Glaxo employs about 97,000 people in more than 100 countries, and about 1,300 work in Center City. Others work locally in Upper Merion, Upper Providence, and Conshohocken; other facilities are in Pittsburgh; Marietta, Pa.; and Clifton and Parsippany, N.J.
Workers in Center City, who are now at Logan Square, are scheduled to begin moving to a new building at the Navy Yard in January.
Witty said his company, like many, made contingency plans for operating during the storm and its aftermath, including producing drugs to mitigate shortages that they could control.
"We stand ready, for any state or city that needs help. We are a phone call away," Witty said. "You can't be anything but shocked looking at the pictures."
Witty, who recently took the Glaxo board of directors to India for a meeting, spoke to reporters and financial analysts from Singapore, and he used the location to emphasize that the quarter's highlights came from emerging markets.
Glaxo's division that deals with emerging markets and the Asia-Pacific region had 11 percent revenue growth for the quarter, he said, with China and India leading that group.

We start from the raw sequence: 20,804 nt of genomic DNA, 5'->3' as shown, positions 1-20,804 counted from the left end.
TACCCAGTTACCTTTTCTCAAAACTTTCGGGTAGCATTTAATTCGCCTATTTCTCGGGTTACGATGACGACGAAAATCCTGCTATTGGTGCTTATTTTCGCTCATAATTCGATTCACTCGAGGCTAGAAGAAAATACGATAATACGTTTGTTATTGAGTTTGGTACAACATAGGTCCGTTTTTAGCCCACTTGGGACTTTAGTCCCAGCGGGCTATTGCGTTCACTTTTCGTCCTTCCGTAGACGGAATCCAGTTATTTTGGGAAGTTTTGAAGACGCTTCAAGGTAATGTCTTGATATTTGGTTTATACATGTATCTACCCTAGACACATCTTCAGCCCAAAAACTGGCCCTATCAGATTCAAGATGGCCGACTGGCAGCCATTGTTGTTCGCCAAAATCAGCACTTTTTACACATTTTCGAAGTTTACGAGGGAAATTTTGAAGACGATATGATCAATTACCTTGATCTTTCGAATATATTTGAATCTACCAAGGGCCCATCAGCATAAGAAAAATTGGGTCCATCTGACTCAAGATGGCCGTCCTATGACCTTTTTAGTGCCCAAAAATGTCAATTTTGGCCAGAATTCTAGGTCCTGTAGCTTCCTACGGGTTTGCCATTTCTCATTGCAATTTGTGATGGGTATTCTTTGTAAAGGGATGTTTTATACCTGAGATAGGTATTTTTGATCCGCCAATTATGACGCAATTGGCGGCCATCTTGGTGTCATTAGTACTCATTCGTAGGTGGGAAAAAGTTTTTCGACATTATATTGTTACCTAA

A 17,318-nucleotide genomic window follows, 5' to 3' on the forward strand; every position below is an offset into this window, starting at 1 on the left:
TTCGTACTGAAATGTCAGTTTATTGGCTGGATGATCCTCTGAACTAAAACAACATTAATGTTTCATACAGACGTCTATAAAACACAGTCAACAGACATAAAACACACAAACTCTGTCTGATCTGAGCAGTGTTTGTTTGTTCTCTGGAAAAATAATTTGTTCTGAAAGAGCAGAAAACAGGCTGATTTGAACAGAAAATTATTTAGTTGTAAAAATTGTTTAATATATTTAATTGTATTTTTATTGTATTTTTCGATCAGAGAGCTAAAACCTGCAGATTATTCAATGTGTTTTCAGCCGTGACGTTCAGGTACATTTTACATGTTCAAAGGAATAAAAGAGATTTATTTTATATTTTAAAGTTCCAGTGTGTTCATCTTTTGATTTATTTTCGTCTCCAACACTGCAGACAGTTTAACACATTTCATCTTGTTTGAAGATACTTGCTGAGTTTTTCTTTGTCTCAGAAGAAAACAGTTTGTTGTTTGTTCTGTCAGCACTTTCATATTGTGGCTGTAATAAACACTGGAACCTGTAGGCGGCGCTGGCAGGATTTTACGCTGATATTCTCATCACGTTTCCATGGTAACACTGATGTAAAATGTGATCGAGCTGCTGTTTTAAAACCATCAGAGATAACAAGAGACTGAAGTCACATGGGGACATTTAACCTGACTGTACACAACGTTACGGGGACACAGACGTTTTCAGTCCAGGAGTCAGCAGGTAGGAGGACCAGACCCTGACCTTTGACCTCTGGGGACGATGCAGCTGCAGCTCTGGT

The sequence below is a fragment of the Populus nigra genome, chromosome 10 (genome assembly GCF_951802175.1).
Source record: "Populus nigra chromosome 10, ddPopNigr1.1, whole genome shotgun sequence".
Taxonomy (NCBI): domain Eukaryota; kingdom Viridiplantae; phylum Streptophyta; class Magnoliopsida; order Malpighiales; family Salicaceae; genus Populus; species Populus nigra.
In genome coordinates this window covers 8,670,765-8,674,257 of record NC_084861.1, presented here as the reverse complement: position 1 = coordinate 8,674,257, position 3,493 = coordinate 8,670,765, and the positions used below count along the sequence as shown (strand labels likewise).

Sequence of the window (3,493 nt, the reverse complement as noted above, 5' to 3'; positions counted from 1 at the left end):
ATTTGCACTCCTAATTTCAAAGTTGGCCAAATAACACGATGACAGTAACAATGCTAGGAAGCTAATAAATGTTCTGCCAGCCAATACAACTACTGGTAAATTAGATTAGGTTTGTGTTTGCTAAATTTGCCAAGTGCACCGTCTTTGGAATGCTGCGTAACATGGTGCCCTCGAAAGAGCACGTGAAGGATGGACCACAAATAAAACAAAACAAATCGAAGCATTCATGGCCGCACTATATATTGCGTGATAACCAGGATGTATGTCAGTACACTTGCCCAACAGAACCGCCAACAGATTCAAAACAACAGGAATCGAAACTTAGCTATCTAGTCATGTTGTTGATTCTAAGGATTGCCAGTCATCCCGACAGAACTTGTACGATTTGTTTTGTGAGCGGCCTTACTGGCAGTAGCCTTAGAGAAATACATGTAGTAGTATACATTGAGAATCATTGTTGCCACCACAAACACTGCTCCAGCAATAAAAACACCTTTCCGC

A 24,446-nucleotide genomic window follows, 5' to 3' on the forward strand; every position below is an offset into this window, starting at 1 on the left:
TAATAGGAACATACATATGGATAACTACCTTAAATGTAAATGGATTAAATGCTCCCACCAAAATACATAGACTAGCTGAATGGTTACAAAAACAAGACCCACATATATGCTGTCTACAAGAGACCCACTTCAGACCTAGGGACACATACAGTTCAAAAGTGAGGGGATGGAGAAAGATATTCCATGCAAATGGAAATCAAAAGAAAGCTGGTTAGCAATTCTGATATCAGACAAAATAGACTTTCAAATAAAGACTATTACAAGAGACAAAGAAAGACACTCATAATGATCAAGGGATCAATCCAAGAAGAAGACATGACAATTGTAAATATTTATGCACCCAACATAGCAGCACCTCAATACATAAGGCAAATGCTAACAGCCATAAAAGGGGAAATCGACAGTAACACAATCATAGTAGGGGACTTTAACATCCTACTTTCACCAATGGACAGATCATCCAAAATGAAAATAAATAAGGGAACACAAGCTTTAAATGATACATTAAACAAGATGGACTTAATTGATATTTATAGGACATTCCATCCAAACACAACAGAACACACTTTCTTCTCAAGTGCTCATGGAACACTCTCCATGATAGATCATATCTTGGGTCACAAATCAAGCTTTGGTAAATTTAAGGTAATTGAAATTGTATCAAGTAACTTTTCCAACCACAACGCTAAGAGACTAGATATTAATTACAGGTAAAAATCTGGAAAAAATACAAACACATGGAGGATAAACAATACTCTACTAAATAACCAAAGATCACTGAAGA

"Forty-one percent of our revenue comes from outside America and Europe," Witty said.
Overall, Glaxo reported that its sales revenue in the three months ending Sept. 30 declined to $10.5 billion from $11.5 billion in the same period in 2011. Profit for that period declined from $2.3 billion to $1.9 billion.
Witty attributed reduced third-quarter revenue and profits to several factors, but he focused on pricing pressure from European governments cutting reimbursement payments for medicine.
He said that it was understandable that Greece, given its well-publicized financial problems, would cut reimbursements, but that better-off countries such as Germany were following suit.
"There is not very much cause for optimism," Witty said of the European pricing problem.
Contact David Sell at dsell@ phillynews.com or 215-854-4506. Read his blog at www.philly.com/phillypharma and on Twitter @phillypharma.